From Aesop to Camelot and Beyond Familiar Fables Make For Brilliant Adventure

From Aesop to Camelot and Beyond Familiar Fables Make For Brilliant Adventure
Even if you’ve never read a single page of Bill Willingham’s brilliant comic series Fables, you already know all the players — if not exactly in this form. Starting with the foundation of Hans Christian Andersen, the Brothers Grimm and the fables of Aesop, Willingham has created a remarkable world full of damsels, princesses, cads and morphing creatures. But beyond Little Red Riding Hood and Snow White, Willingham has expanded the world of Fables to include most any tale passed down to generations of children.

The scope had an appropriately innocent genesis. "I wanted Snow White [then an administrator in their Fabletown community] to have some sort of clerk/assistant — basically to be in the room for her character to talk to,” he explains. "So I came up with Little Boy Blue from the nursery rhyme. I put him in there as kind of a throwaway — his job is just to be there. [I didn’t want] to use up one of the important fairy tale characters for what would be an unimportant slot. That opened it up — ‘so, I guess Fables also includes characters from nursery rhymes.’” Now, Willingham says, "the ultimate definition is simply a character I’m interested in and that’s in the public domain [of copyright].”

Not wanting to wade willy-nilly into people’s beloved childhood memories, Willingham imposed certain restrictions, ones that have actually paid off brilliantly, in storytelling terms. "One of the rules I set for myself is that whatever the original story or nursery rhyme or song ballad they came from has to have been true. Snow White did stay with seven dwarfs and get rescued by the dashing prince. Those things had to have occurred, but then I feel fairly free in asking ‘What could have occurred to this character?’ That’s how we have Goldilocks of the Three Bears fame grow up to be a pretty radical Marx-spouting revolutionary.”

Another twist in Willingham’s vision is the brilliant merging of similar characters from different tales; it stemmed from an early confusion regarding a certain lupine villain. "Ever since childhood, I was certain that the Big Bad Wolf from Red Riding Hood was the same Big Bad Wolf from the Three Little Pigs. Once I decided that, it got instantly habit-forming [in Fables]. Of course Prince Charming is the same prince who married Snow White and Cinderella and Sleeping Beauty. If he was married and divorced so many times, he must be a bit of a rake and a womanizer.” The delight of Fables — aside from Willingham’s brilliant storytelling chops and the dramatic heft he’s given to even the most throwaway one off characters (like the aforementioned Boy Blue, whose journey has spun into much more than being an audience for Snow White) — is in the seemingly endless potential of its premise. With built-in back-stories, it’s not hard to extrapolate the tension that might exist between, say, Charming and Bigby (as the wolf is known here).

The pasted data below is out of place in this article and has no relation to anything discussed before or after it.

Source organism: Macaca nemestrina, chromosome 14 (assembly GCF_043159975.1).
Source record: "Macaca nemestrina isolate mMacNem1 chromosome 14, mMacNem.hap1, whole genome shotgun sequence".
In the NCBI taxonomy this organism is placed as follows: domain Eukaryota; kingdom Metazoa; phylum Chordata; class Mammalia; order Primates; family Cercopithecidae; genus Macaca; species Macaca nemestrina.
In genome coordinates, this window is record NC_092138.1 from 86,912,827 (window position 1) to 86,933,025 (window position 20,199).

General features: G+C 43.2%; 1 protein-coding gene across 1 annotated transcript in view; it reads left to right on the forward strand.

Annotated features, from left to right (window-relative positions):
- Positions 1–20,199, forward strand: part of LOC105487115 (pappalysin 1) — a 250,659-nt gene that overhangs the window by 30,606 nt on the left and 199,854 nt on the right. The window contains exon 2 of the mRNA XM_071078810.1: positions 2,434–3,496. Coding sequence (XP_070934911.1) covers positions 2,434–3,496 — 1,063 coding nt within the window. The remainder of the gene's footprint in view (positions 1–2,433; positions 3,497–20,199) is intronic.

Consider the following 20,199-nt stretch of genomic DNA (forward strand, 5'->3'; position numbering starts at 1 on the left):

Not everyone saw such immediate potential when the series was pitched almost a decade ago. "I was doing a lot of limited series work for DC and [Fables publisher] Vertigo at the time — Sandman spin-offs and some other things. Some of them were selling in the high dozens, but they got some critical attention. When I pitched Fables, I was pretty humble at the time. [Yet] measured against that humility was the kind of arrogance that anyone has trying to get into this business — I was pretty confident that this was a good idea, because I pitched it as an ongoing series. DC was interested, but to quote one of the editors, ‘I don’t think we can get more than one story out of it, so maybe we could just do a six-issue mini-series.’ That kind of flabbergasted me; I couldn’t see how someone couldn’t see all the potential from this concept. I was buoyed by the fact that [then DC publisher] Jeanette Khan was really behind [it] and thought she could get a movie out of it.”

Fables has journeyed into the Hollywood machine more than once: as a feature film and TV pilot, live action and animated. "I’ve discovered that the machine resembles nothing so much as a meat grinder,” Willingham says of the experience. "But here’s the big secret — Hollywood exists entirely on soilent green produced by people who feed their poor blasted souls into it. Thank god if [a film or TV adaptation] ever does happen, it’s someone else’s lookout and not mine. It would be nice, but I don’t expect anything from it. The real Fables would still be the comic book as far as I’m concerned.”

Jack of All Trades
The biggest beneficiary of Willingham’s vision of merging similar fairytale characters is Jack. "There are tons of Jack characters in fairytales and folklore,” he says. "In each case” — Jack Frost, Little Jack Horner, Jack Sprat, Jack and the Beanstalk — "he was a bit of a snot and a trickster character.” Though he made appearances in early Fables stories, Jack of Fables has been spun off into his own book, with a distinctly different tone.

"We established that Fables — even though it got pretty silly at times — was basically a series story. Jack, even when he was a member of the Fables cast, was always a chaotic element thrown into that mess. He just cries out to get silly and absurd. Spinning him off into his own series — which we definitely wanted to have its own character, and not just be Fables Jr. or Fables Lite — quickly became about what kind of ridiculous situations we can get the character into. The tenor of Jack is to search for that next moment of shock or great joke, while Fables is the search for that next great dramatic or poignant moment. The way I look at it now is that Fables is the sober, 9 to 5, this is your job work, and writing Jack is that wild drunken weekend to blow off steam before you have to get back to serious work again on Monday.”